the opportunity to renew old friendships and acquire many new friends since
my return. The experience - meeting so many people - has been a very
enjoyable part of my activities. l had a grand reception in my hometown in
April (1973) where a scholarship fund was set up in my name to send a
student from the area to college each year. I began the Air War College at
Maxwell AFB, Alabama in August (1973) and after that, I hope to fly a year
or so, at least. My plans are to continue in the Air Force as a career.

Some of the finest men I'll ever know made that trip from Hanoi to the USA
and I'm proud to be associated with them. However, we should not forget that
another group of men did not, and may never, have the chance to enjoy the
welcome of the American people. These men made the supreme sacrifice to
uphold the finest of our traditions-lhe right to live in freedom. To them,
their families and loved ones, we should dedicate our prayers of

EPILOGUE-  Enroute to the River Rat Reunion in Las Vegas, Wayne met "B. J."
Cappelli (nee Lively) through a mutual friend and fellow returnee. Her
former husband was MIA, later declared dead, and she had been coordinator
for the League of Families in Alabama. Their shared experiences led them to
become best friends, which grew into love, and they were married May 3rd,
1974. She's a pretty, hazel-eyed, frosted brunette from Kentucky and "the
most wonderful woman in the world." Her three children are Steve,14, who
enjoys camping, hunting and fishing; Carol, 12, who likes "rock" music, and
is learning to cook; and Betsy, 10, who collects dolls and plays the piano.

After a honeymoon cruise in the Caribbean, and a brief stop in Texas for
flying, they are back at Maxwell Air Force Base where Wayne is on the War
College faculty for a year. For them, the future holds a new life of happiness

In 1975, Wayne was assigned to DoD as AF member of AMRAD, the Joint service
committee on weapon systems R&D.  Later, he became acting chairman and sat
on a NATO weapons systems committee.  He moved to Dobbins AFB, GA in early
1979 as Director of National Emergency Programs and served as President of
NAM-POWs, 1981-84.

Single once again, he met Barbara Jeter of Shreveport, LA, a flight
attendant with Eastern Air Lines.  They were married in the base chapel on
New Year's Day, 1983.  Space-A allowed for lots of trips to Europe,
Thailand/China, South America, etc.  The Friendship Force arranged for
'Soviet' Georgia and Vietnam.

Since his retirement In October 1987, Wayne plays at golf and works
part-time on emergency management for Argonne National Laboratory.  After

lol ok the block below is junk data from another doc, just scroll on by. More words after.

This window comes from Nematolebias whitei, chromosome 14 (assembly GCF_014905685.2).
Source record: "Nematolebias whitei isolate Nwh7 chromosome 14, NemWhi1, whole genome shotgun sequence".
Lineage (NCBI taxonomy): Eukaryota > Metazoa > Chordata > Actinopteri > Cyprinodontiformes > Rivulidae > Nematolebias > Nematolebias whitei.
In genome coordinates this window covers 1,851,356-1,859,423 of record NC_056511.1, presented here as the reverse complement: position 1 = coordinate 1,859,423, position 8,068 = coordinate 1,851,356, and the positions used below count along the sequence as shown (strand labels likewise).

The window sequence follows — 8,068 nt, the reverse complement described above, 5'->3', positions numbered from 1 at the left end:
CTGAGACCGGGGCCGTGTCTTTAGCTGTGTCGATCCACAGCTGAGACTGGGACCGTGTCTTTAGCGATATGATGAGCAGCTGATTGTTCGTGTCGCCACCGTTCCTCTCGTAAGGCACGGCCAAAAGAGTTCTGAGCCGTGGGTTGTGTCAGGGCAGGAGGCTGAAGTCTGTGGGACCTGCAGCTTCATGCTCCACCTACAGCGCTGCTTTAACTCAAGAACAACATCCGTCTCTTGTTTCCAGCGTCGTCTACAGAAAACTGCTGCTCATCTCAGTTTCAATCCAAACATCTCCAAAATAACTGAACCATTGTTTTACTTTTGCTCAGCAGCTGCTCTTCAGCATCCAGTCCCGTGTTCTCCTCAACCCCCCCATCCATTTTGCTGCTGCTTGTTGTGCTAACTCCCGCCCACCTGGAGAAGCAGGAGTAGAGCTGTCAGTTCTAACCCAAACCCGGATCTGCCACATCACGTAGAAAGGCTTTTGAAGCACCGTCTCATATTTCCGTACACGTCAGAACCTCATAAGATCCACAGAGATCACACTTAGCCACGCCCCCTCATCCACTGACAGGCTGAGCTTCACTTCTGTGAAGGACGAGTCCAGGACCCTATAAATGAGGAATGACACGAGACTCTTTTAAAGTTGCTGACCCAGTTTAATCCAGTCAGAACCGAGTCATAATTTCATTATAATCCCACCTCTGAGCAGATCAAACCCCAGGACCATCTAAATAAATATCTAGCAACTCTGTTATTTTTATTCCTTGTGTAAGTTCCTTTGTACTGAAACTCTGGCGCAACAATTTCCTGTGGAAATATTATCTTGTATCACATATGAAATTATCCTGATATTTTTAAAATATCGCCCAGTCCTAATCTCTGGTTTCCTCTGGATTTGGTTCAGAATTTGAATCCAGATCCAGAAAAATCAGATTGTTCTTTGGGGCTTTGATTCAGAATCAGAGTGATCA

EAL days, Barbara taught English as Second Language and was the editor for a
local marketing research firm.

Greg has worked on Capitol Hill since Princeton graduation (on Purolator's
scholarship).  He and Tamara, language teacher, have a son, Alden.  Jennifer
and Bill Combs married after graduation from Emory; she works there and he
has oral surgery practice.


After his completing studies at the Air War College in 1974, Wadell spent 3 1/2
years at the Pentagon (DoD) and then 8 1/2 years at Dobbins AFB, Georgia,
working with AF Emergency Preparedness Plans. Dewey Waddell retired from the
United States Air Force as a Colonel in 1987. Among his awards and
decorations were 2 Silver Stars. Since his retirement, he works part time as
a consultant for Argonne National Laboratory. He and Barbara live in
Georgia, and have traveled extensively in Europe, Thailand, China, "Soviet"
Georgia, and South America. He visited Vietnam just a few years ago.

Wayne Waddell Honored by Hometown
Borrowing a phrase from a commander in SEA who was selected as one of USA's 'badass pilots,' I had very humble pride on July 4. (2014)
The veterans in my hometown/county worked for 18 months on project to dedicate two F-105D's that day...[maybe only place with 2??]
Weather [rains] and mechanical snags prevented completion of all they planned but work continues...i.e., the planes will be repainted camouflage with names plus plaques and paved walkways....
This is the brochure about the project.
And this is what WXIA-TV presented on their 11pm news.
B/G Winn was 355TFW/Ass't-DO...one of his sons attended and told couple 'war stories' about his dad....one was that he took a Thud to Death Valley and got it up to 880 knots! Reportedly, the airplane's crewchief was not happy as the paint was 'burned off' on leading edges of wings and empannage ...Jerry Jackson was his crewchief when shotdown for second time.

D. Wayne Waddell Honored
D. Wayne Waddell was inducted into the Georgia Military Veterans Hall of Fame 5 November. In the picture above, GA State Senator Ed Harbison (Sgt, USMC) presents him with the medal and certificate.

Dewey Wayne Waddell (VALOR) (POW) Colonel, Air Force, Bremen, GA. On 5 Jul 1967 on his 47th combat mission in an F-105 Thunderchief jet over North Vietnam he was shot down, captured, and held as a POW for five years, eight months, and ten days, suffering greatly at the hands of the enemy. During the attack, even though his aircraft received several hits from flack, he continued the attack until he had to eject. He served on active duty for over thirty years with honor, distinction, courage, and conviction. His combat awards are: Prisoner of War Medal, Air Medal (6), Purple Heart, Distinguished Flying Cross, and the Silver Star (2).

Robert G. Certain
Ch, Col, USAFR-Ret